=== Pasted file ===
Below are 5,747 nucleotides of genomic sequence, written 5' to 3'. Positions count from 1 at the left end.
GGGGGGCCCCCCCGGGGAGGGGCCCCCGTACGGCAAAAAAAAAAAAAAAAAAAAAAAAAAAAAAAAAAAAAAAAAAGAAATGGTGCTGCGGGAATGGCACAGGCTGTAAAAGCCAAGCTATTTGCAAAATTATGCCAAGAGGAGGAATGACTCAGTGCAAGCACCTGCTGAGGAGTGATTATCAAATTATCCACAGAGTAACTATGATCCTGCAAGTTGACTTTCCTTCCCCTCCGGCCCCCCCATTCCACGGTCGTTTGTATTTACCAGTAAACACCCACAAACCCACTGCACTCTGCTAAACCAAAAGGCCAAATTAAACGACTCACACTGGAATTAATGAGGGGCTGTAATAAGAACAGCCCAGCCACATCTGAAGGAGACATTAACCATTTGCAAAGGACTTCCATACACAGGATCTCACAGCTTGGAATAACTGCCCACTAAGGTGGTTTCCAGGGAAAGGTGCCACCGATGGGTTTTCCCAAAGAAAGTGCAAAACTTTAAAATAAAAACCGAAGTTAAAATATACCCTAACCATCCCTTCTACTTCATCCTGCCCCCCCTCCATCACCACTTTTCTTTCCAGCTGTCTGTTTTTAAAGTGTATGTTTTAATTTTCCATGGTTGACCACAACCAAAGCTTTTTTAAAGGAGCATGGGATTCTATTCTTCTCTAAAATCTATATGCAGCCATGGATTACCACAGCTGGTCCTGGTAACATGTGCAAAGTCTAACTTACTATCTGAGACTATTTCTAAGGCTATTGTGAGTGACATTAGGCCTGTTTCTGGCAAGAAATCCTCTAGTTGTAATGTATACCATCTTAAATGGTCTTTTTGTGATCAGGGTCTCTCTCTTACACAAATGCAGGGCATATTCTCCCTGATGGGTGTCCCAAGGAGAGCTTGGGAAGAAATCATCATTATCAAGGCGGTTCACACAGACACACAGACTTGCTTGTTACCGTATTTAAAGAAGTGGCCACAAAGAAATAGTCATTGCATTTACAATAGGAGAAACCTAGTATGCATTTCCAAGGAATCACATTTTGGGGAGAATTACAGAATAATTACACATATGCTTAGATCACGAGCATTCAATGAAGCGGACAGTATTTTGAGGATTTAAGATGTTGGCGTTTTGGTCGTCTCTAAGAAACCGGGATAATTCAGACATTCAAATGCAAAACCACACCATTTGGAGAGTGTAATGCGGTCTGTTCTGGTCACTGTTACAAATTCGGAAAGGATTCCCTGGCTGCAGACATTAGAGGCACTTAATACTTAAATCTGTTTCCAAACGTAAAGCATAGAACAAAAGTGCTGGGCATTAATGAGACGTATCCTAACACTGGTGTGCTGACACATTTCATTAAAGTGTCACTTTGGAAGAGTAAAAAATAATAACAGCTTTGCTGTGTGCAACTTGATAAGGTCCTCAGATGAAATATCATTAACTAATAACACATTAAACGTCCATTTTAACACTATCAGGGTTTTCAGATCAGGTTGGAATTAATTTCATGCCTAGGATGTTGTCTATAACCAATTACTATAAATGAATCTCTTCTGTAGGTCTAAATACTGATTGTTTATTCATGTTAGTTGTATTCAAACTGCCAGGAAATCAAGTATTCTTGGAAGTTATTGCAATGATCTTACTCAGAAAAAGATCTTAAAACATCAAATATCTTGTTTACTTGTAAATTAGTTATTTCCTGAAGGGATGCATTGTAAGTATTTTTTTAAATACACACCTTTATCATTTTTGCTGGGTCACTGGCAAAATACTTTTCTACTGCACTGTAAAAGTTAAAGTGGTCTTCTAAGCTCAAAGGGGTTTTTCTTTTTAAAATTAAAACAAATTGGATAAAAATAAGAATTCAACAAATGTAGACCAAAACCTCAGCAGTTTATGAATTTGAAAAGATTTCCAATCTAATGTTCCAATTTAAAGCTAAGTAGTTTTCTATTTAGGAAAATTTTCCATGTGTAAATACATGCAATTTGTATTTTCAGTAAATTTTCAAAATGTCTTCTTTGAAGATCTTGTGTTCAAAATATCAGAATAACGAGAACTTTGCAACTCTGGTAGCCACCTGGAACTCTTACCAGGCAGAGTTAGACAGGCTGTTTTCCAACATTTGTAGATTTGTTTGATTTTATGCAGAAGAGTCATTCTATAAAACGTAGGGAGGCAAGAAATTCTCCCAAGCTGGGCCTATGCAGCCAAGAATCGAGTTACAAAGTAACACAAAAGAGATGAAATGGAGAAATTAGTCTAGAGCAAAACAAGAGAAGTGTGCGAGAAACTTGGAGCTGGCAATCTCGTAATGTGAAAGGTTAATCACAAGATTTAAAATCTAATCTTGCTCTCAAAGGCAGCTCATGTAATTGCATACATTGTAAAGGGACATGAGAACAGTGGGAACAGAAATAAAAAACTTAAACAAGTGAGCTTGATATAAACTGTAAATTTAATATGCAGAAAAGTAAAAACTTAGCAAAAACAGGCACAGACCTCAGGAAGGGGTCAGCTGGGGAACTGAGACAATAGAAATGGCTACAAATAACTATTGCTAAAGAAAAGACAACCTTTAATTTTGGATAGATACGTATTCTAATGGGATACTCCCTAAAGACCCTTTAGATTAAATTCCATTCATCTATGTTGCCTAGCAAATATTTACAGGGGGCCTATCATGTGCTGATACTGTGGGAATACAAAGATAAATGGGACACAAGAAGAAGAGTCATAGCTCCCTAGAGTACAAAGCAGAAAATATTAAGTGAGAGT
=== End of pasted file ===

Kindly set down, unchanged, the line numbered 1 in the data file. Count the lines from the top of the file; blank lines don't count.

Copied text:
Below are 5,747 nucleotides of genomic sequence, written 5' to 3'. Positions count from 1 at the left end.